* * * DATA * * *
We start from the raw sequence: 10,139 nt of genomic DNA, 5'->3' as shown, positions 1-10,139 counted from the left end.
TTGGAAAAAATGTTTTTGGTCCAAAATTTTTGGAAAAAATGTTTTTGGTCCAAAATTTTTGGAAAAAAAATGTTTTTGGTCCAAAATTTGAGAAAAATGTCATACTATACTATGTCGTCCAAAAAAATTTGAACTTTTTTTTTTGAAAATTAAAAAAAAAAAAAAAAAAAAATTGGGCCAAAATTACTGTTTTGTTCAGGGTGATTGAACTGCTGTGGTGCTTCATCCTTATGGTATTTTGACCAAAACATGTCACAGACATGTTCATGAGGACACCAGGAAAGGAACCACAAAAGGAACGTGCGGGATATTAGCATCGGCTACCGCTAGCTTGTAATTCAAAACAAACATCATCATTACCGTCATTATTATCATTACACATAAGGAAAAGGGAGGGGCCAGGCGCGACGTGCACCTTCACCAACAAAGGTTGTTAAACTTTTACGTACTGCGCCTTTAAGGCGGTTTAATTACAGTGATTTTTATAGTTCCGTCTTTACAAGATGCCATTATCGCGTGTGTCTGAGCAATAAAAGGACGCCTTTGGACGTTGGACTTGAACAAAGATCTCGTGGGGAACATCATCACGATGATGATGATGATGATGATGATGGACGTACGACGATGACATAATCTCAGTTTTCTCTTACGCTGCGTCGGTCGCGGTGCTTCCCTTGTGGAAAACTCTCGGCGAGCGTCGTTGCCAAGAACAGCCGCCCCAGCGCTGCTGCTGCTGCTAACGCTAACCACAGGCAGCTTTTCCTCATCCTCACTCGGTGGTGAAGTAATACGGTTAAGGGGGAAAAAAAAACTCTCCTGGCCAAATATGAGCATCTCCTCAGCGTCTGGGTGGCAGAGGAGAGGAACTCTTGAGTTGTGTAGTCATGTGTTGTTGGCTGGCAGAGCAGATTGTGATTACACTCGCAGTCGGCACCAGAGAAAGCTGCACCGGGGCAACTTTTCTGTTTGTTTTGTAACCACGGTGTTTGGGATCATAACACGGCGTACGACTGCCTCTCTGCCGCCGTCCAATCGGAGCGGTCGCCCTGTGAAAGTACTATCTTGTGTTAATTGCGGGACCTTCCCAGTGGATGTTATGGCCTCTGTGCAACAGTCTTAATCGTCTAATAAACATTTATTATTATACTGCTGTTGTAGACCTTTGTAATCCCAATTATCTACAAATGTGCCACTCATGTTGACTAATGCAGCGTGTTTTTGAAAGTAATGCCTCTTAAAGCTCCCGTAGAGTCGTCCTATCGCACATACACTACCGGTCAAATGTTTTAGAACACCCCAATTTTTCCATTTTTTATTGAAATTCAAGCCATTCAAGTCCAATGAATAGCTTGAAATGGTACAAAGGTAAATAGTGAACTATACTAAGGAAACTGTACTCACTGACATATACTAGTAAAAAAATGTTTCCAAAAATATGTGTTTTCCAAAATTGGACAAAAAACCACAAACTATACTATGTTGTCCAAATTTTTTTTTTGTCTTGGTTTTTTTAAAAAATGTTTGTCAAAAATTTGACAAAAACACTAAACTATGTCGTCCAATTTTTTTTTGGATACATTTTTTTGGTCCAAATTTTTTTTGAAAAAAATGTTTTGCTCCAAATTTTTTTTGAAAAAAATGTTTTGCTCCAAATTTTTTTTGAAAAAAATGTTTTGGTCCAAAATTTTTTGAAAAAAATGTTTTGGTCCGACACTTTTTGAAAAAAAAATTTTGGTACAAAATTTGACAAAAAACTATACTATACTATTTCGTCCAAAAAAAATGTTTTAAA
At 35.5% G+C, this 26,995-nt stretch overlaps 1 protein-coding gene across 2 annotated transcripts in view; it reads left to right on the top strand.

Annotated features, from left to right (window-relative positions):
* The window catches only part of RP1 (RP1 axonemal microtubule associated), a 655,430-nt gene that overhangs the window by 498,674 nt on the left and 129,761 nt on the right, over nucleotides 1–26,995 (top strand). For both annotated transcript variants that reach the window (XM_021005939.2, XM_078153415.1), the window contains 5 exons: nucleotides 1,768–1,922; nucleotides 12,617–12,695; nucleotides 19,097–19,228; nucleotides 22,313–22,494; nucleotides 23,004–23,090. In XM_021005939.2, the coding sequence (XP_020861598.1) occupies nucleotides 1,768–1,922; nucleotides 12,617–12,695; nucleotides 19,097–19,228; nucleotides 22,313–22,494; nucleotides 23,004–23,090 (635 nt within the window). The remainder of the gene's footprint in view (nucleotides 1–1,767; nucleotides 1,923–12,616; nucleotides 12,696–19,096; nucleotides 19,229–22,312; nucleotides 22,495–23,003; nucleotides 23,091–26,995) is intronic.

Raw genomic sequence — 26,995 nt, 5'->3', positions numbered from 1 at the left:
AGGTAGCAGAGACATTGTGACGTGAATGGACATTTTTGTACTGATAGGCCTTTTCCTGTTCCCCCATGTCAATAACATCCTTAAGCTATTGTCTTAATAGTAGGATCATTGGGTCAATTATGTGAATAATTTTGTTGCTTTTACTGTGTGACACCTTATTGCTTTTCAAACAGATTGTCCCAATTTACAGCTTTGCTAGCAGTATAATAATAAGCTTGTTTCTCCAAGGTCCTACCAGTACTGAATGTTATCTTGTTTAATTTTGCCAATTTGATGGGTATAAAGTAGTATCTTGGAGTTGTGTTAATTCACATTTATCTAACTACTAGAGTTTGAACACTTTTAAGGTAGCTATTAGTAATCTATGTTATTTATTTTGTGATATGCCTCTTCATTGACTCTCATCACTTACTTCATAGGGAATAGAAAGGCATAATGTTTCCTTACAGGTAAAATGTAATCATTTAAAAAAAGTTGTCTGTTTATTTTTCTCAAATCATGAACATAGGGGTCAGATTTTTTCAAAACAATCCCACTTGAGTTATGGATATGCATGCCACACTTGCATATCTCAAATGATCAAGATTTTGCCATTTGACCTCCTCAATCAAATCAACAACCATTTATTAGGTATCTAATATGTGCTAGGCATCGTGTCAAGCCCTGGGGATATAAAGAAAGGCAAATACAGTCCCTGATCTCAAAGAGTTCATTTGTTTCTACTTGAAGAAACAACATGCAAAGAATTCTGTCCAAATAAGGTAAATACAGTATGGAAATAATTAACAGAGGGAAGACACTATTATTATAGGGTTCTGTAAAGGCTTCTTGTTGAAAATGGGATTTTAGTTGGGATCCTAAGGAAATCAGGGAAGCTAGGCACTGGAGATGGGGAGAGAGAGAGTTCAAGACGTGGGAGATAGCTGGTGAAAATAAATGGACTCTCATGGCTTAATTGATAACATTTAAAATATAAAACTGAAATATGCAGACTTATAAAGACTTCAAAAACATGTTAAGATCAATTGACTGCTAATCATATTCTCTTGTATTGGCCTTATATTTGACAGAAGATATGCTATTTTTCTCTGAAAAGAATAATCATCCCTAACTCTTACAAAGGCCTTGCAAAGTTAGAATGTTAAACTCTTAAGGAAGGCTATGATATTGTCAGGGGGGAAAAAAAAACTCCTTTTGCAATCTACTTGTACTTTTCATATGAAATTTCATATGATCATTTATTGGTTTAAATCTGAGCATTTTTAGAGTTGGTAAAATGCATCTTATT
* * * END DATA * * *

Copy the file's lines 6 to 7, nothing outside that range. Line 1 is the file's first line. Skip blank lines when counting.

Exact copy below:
Raw genomic sequence — 26,995 nt, 5'->3', positions numbered from 1 at the left:
AGGTAGCAGAGACATTGTGACGTGAATGGACATTTTTGTACTGATAGGCCTTTTCCTGTTCCCCCATGTCAATAACATCCTTAAGCTATTGTCTTAATAGTAGGATCATTGGGTCAATTATGTGAATAATTTTGTTGCTTTTACTGTGTGACACCTTATTGCTTTTCAAACAGATTGTCCCAATTTACAGCTTTGCTAGCAGTATAATAATAAGCTTGTTTCTCCAAGGTCCTACCAGTACTGAATGTTATCTTGTTTAATTTTGCCAATTTGATGGGTATAAAGTAGTATCTTGGAGTTGTGTTAATTCACATTTATCTAACTACTAGAGTTTGAACACTTTTAAGGTAGCTATTAGTAATCTATGTTATTTATTTTGTGATATGCCTCTTCATTGACTCTCATCACTTACTTCATAGGGAATAGAAAGGCATAATGTTTCCTTACAGGTAAAATGTAATCATTTAAAAAAAGTTGTCTGTTTATTTTTCTCAAATCATGAACATAGGGGTCAGATTTTTTCAAAACAATCCCACTTGAGTTATGGATATGCATGCCACACTTGCATATCTCAAATGATCAAGATTTTGCCATTTGACCTCCTCAATCAAATCAACAACCATTTATTAGGTATCTAATATGTGCTAGGCATCGTGTCAAGCCCTGGGGATATAAAGAAAGGCAAATACAGTCCCTGATCTCAAAGAGTTCATTTGTTTCTACTTGAAGAAACAACATGCAAAGAATTCTGTCCAAATAAGGTAAATACAGTATGGAAATAATTAACAGAGGGAAGACACTATTATTATAGGGTTCTGTAAAGGCTTCTTGTTGAAAATGGGATTTTAGTTGGGATCCTAAGGAAATCAGGGAAGCTAGGCACTGGAGATGGGGAGAGAGAGAGTTCAAGACGTGGGAGATAGCTGGTGAAAATAAATGGACTCTCATGGCTTAATTGATAACATTTAAAATATAAAACTGAAATATGCAGACTTATAAAGACTTCAAAAACATGTTAAGATCAATTGACTGCTAATCATATTCTCTTGTATTGGCCTTATATTTGACAGAAGATATGCTATTTTTCTCTGAAAAGAATAATCATCCCTAACTCTTACAAAGGCCTTGCAAAGTTAGAATGTTAAACTCTTAAGGAAGGCTATGATATTGTCAGGGGGGAAAAAAAAACTCCTTTTGCAATCTACTTGTACTTTTCATATGAAATTTCATATGATCATTTATTGGTTTAAATCTGAGCATTTTTAGAGTTGGTAAAATGCATCTTATT